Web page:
“The Count Of Monte Cristo” by Alexandre Dumas. What are the lines which you thought were substantial to the continuous theme of “The Count of Monte Cristo?” Why did you think that?One line that I believed was pure resourcefulness from the author was when he wrote one-liners in this book that seemed to foreshadow the oncoming occasions and add onto the theme of the story. Among these lines were, “Hatred is blind, anger is foolhardy, and he who pours out revenge dangers having to consume a bitter draft.” This line was really effective in the sense that it foreshadows the series of occasions that occurs within the book. Edmond Dantes, the primary character of the book, was stripped of his innocence by 3 conspirators, which he had actually called buddies, and was sent to Chateau d’If, a notorious prison in which the worst bad guys go.
He miraculously got away, prospered, and looked for vengeance against these 3 males who had actually taken his youth and innocence and turned it into something awful … the Count of Monte Cristo, the sly, vindictive, inexplicably rich character which everybody is humbled by due to the fact that of his simple style and mystique. He speaks to his ex-fiance’s boy’s friend, Franz, who alerts Dantes ahead of time that everything that walks around occurs. This line implies that if one looks for to have his vengeance, he will get the disadvantages of what he does.
Dantes is still “blinded by hatred,” and states that only the poor and inept might spend for their discrepancies, but the abundant and clever are the ones that will always profit. He discovers later on in the book that his theory was not genuine in any sense, for he had a good deal of regret and remorse for what he had done and wanted to punish himself. However Haydee, his faithful servant, had actually liked him greatly, no matter what he had done, and provided him a factor to live, a reason to look for penance from God through living and repent throughout his life.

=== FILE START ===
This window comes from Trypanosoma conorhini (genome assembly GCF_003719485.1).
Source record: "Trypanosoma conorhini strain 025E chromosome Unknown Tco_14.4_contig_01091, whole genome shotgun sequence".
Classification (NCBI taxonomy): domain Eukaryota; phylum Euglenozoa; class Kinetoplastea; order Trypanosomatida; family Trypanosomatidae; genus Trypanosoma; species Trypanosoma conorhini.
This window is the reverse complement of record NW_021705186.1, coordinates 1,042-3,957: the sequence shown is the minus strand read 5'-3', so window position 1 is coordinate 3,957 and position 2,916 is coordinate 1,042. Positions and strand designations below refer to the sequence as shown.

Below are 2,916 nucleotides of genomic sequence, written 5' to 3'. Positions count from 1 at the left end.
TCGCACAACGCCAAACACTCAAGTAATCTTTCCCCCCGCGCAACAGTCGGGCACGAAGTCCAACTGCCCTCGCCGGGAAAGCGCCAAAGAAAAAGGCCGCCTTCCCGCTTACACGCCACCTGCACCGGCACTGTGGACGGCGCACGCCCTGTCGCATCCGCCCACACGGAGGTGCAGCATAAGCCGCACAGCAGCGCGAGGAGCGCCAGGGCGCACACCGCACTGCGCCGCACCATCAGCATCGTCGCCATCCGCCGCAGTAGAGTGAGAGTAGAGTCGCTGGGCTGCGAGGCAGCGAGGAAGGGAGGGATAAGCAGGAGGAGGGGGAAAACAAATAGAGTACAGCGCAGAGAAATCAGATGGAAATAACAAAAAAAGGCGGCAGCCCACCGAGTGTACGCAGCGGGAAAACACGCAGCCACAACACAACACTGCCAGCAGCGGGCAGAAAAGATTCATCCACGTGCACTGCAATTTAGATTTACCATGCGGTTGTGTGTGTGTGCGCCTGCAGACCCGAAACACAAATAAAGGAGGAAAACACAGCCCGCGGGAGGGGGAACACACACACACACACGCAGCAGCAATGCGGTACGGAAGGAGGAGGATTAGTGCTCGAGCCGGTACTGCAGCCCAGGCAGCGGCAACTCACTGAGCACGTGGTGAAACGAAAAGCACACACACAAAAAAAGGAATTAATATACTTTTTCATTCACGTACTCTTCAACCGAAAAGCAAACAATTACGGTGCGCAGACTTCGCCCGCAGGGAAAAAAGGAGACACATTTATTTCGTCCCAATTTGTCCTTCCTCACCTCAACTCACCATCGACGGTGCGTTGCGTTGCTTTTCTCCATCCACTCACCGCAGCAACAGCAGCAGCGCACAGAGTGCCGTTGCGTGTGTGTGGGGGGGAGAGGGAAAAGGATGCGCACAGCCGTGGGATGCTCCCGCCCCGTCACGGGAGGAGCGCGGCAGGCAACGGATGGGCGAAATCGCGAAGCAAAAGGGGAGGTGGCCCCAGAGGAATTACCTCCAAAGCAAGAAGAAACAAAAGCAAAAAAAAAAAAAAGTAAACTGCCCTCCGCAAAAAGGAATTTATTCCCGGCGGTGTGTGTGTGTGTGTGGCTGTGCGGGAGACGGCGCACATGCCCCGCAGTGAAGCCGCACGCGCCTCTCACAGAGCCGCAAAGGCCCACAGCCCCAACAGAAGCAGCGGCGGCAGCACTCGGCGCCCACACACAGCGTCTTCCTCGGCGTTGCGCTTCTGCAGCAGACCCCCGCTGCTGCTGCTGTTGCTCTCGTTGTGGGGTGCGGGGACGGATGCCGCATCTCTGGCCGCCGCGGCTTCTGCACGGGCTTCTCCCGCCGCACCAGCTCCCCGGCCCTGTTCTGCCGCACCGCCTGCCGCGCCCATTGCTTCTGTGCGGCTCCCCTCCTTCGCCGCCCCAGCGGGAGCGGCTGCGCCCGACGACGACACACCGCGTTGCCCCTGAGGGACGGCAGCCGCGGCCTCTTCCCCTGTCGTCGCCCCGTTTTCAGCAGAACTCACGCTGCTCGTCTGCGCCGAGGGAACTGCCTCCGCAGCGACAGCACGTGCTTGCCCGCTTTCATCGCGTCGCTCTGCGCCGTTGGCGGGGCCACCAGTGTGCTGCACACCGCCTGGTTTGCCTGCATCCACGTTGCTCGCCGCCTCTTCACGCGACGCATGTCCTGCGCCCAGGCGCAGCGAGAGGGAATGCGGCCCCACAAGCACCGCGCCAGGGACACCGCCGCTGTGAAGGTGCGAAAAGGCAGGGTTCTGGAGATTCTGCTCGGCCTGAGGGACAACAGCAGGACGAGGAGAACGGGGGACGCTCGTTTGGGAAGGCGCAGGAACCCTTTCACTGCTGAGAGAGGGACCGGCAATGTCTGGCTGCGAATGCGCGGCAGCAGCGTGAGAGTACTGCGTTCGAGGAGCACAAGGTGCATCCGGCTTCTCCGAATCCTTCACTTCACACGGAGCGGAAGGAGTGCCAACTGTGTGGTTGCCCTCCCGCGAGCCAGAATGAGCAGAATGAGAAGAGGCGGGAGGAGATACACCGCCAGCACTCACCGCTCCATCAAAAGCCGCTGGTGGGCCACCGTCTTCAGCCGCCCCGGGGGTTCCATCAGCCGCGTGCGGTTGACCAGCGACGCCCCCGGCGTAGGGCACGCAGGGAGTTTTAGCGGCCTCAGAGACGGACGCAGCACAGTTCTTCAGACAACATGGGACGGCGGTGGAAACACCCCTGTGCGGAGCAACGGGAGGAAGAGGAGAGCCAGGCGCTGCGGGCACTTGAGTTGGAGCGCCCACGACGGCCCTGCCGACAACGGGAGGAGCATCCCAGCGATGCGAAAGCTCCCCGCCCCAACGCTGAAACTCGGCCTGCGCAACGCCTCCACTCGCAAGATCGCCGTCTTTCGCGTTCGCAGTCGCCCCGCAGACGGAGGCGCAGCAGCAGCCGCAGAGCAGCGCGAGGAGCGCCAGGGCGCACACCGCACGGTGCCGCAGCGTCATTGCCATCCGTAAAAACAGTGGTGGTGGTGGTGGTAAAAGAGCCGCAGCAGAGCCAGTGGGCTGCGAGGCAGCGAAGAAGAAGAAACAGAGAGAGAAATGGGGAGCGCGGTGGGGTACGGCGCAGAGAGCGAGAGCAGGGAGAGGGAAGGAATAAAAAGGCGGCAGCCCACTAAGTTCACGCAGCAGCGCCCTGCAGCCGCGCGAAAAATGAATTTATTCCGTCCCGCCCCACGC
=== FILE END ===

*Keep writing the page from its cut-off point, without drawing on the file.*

He found out that what his former buddy had actually told him would be what he needed to hear in the end. Another line is,”‘ And now,’ stated the man on the yacht, “goodbye to generosity, humankind and gratitude. Farewell to all beliefs that gladden the heart. I have actually substituted myself for Providence in rewarding the great; may the God of vengeance now yield me His place to penalize the wicked! ‘” This is where Edmond Dantes proclaims to the sky that he is to finally begin his road to revenge versus his conspirators.
But, as I had actually specified previously, he understands that he may not take the place of God or Providence and seal the fate of his aggressors. He must leave those tasks to God and God alone, for no human soul might bear the pressures of punishment and benefit without feeling guilty. His heart was heavy in the end, and he had submitted himself to the works of the devil instead of God. It is not in his hands to justify what is right, what is wrong, and how one can make the stability of good and wicked balanced, again.
Excellent and wicked are inexplicably intertwined that a person might not exist without the other. It resembles night and day, or darkness and light. This invokes one of my beliefs: Wherever there is light, there is something to cast a shadow. We can not avoid or pursue one or the other; they simply co-exist in each other’s world, unfailingly and unwillingly. In this world, there are 2 sides to everything that exists since that is simply the way everything was constructed. It just IS.